Select Board, not Elwell, at fault
Editor of the Reformer:
Recent letters to the Reformer have complained of the undemocratic process promoting Police-Fire Project (PFP). One by Joe Green seemed to blame Town Manager Peter Elwell unfairly. Mr. Green asked how the Select Board had won approval for new PFP measures without the people's approval or knowledge. Vermont statutes provide good transparency and petition rights. The response from Town Manager Elwell was correct in that many aspects of the process were open to the public. The Select Board even prepared a survey to gather public input on the PFP issue.
Unfortunately, the survey was invalid because the town meeting members, not the public, were the primary respondents. An expert at the Castleton Polling Institute evaluating the survey said, "... it cannot be called public opinion with any degree of confidence." Though Town Manager Elwell warned the Select Board that the survey was not valid, the Select Board presented the survey results to the Representative Town Meeting in order to influence their vote. So, to answer to Mr. Green's question: We believe the Select Board used a bogus survey to influence the vote. The RTM dutifully followed a survey of its own opinions.
Board member Kate O'Connor in particular has advocated for public input, yet the board has never allowed the public to vote on it. The board only allows public votes when it is forced by law. The board has twice denied petitions for public votes on PFP.
The board censors important information that would influence the public or RTM to vote against the PFP. In 2014 the board declared that the bond money absolutely had to be spent on the project and could not be redirected for other purposes. They did this even though they had been informed that the director of the Vermont Municipal Bond Bank said that the bond money can be redirected. He wrote, "... summary is correct that the voters of Brattleboro would have to approve the change of a previously authorized project/bond to be used for another capital project."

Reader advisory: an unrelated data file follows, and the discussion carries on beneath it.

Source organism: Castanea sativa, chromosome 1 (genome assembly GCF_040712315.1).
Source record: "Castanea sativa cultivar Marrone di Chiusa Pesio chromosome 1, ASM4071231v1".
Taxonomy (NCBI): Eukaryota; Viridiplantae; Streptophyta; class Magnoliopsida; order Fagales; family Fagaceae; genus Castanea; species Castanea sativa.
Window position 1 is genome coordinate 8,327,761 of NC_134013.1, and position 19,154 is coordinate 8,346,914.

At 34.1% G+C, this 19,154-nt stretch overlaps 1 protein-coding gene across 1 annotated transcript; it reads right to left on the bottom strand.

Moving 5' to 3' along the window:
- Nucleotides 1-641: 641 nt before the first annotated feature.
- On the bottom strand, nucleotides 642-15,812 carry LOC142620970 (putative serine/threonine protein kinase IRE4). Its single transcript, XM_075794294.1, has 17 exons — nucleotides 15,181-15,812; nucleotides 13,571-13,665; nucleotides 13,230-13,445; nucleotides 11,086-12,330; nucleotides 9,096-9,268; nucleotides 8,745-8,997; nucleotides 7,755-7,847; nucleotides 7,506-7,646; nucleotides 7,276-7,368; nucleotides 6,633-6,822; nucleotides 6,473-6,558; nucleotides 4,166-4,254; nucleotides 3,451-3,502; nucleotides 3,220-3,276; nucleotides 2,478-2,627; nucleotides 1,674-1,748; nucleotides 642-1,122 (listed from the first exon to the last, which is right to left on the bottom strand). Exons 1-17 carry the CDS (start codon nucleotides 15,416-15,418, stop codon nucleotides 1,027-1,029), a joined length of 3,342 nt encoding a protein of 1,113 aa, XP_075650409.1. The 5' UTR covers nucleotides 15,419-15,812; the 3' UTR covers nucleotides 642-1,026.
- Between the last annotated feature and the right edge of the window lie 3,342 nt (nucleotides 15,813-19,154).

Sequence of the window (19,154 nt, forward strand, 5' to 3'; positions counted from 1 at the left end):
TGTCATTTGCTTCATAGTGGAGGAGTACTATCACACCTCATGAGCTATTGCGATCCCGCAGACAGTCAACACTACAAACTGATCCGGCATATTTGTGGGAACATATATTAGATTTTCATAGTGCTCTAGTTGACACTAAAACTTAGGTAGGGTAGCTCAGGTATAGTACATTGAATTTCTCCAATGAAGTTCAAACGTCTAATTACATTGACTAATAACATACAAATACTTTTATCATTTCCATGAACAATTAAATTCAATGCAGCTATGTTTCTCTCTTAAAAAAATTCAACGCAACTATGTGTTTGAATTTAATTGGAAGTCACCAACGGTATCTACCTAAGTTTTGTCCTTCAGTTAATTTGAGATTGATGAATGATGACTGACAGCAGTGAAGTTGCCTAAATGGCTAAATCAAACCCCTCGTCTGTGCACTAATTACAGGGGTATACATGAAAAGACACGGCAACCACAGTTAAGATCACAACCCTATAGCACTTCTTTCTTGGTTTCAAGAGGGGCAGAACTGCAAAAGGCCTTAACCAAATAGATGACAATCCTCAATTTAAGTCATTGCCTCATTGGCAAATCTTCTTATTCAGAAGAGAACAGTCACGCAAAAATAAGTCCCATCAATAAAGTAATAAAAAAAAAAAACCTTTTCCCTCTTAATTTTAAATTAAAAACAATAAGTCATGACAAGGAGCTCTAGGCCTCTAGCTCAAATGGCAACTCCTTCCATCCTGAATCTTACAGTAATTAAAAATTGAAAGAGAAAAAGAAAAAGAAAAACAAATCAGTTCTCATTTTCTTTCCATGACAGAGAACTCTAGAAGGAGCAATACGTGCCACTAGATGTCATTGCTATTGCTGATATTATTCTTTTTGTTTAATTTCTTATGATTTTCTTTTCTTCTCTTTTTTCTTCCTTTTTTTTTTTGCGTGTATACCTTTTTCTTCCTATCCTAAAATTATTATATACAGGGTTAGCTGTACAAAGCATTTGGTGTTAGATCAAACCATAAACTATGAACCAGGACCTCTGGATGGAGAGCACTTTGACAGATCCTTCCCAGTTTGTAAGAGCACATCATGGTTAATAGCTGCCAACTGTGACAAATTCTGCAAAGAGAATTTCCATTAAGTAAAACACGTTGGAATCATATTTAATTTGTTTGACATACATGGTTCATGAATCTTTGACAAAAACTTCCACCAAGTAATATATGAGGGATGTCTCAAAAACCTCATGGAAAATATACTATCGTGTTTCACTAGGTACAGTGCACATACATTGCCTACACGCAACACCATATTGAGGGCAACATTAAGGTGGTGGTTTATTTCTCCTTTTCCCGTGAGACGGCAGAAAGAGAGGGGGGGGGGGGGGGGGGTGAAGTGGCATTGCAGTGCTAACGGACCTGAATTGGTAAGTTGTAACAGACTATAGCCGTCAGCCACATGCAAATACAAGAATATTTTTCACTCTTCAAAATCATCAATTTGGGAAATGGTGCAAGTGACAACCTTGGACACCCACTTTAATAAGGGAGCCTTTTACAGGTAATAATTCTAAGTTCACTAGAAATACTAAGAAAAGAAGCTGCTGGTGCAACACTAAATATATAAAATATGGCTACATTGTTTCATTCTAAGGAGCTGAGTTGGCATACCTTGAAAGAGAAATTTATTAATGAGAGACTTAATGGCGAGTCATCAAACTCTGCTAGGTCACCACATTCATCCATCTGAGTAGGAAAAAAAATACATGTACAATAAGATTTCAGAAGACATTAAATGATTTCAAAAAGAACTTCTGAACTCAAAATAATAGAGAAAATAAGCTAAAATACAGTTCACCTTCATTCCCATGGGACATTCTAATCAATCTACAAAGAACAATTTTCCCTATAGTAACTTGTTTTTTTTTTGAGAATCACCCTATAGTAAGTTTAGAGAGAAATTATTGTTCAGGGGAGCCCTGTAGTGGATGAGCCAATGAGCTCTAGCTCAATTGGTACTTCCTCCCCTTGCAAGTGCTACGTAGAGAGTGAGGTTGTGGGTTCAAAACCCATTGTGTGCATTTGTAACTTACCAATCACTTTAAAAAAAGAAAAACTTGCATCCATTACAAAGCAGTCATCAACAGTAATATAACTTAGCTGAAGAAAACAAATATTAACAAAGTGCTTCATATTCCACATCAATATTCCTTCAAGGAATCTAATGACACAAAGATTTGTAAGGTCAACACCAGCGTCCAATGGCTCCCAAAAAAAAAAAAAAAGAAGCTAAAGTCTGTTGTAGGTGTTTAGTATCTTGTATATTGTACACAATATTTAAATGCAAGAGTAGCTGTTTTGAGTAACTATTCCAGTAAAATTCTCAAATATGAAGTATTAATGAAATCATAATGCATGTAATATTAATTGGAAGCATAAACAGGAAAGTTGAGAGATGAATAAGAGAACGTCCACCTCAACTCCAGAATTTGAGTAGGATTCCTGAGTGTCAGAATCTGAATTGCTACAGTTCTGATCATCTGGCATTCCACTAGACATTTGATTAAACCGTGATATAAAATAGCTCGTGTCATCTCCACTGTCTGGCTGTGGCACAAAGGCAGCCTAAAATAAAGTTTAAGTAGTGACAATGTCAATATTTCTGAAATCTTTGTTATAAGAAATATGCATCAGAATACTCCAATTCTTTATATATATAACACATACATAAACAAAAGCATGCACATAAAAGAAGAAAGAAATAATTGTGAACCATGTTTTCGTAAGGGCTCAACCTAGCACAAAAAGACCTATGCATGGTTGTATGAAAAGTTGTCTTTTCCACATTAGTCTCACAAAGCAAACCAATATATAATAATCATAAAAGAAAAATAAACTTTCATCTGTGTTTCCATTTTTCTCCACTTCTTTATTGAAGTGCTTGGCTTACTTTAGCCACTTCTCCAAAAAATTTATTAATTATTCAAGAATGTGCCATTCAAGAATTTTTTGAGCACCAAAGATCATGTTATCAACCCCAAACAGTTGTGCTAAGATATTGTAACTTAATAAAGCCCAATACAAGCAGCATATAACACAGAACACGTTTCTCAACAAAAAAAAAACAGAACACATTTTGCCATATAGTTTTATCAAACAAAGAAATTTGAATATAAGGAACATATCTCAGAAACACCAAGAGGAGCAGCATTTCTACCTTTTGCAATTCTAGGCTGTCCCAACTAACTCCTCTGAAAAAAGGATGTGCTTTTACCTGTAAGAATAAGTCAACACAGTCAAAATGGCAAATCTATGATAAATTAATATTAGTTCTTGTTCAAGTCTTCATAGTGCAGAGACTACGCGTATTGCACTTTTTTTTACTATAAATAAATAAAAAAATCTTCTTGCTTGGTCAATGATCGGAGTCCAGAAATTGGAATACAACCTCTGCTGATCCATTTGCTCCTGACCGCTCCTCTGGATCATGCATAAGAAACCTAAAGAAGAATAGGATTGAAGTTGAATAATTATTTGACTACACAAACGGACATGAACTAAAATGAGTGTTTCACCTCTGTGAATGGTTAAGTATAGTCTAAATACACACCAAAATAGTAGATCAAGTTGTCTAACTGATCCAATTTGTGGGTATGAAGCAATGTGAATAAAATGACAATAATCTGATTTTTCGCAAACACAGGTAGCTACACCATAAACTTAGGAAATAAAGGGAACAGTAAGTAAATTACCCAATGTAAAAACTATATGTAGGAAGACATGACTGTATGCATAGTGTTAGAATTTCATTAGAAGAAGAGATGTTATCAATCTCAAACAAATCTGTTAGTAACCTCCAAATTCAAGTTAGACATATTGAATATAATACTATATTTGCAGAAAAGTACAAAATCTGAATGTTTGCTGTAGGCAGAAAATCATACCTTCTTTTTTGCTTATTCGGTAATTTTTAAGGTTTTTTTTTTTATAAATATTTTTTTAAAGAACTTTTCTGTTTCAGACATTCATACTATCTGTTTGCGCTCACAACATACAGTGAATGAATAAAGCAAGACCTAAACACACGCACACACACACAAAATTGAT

Brattleboro's bond counsel also confirmed that the funds already borrowed can be redirected with an official vote: "The general statute provides that the electorate may authorize the expenditure of the proceeds or portion thereof for any purpose or purposes for which bonds may be issued.." The board censored this information and other PFP discussion at meetings.
Through these actions, the board hoodwinked people into believing that the money would be lost if not spent as the board was advocating. The truth is, bond money already borrowed can pay off other capital expenses and relieve our tax burden. What's done by legislation can be undone by legislation.
A recent investigation by Brattleboro Common Sense unearthed other disconcerting discrepancies between the public face of the Police-Fire Project and insider documentation. Contact us (BrattleboroCommonSense.org, P.O. Box 6424, Brattleboro 05301) for copies of these documents if you care about justifiable public debt and efficient use of public resources.
Brattleboro Common Sense, May 27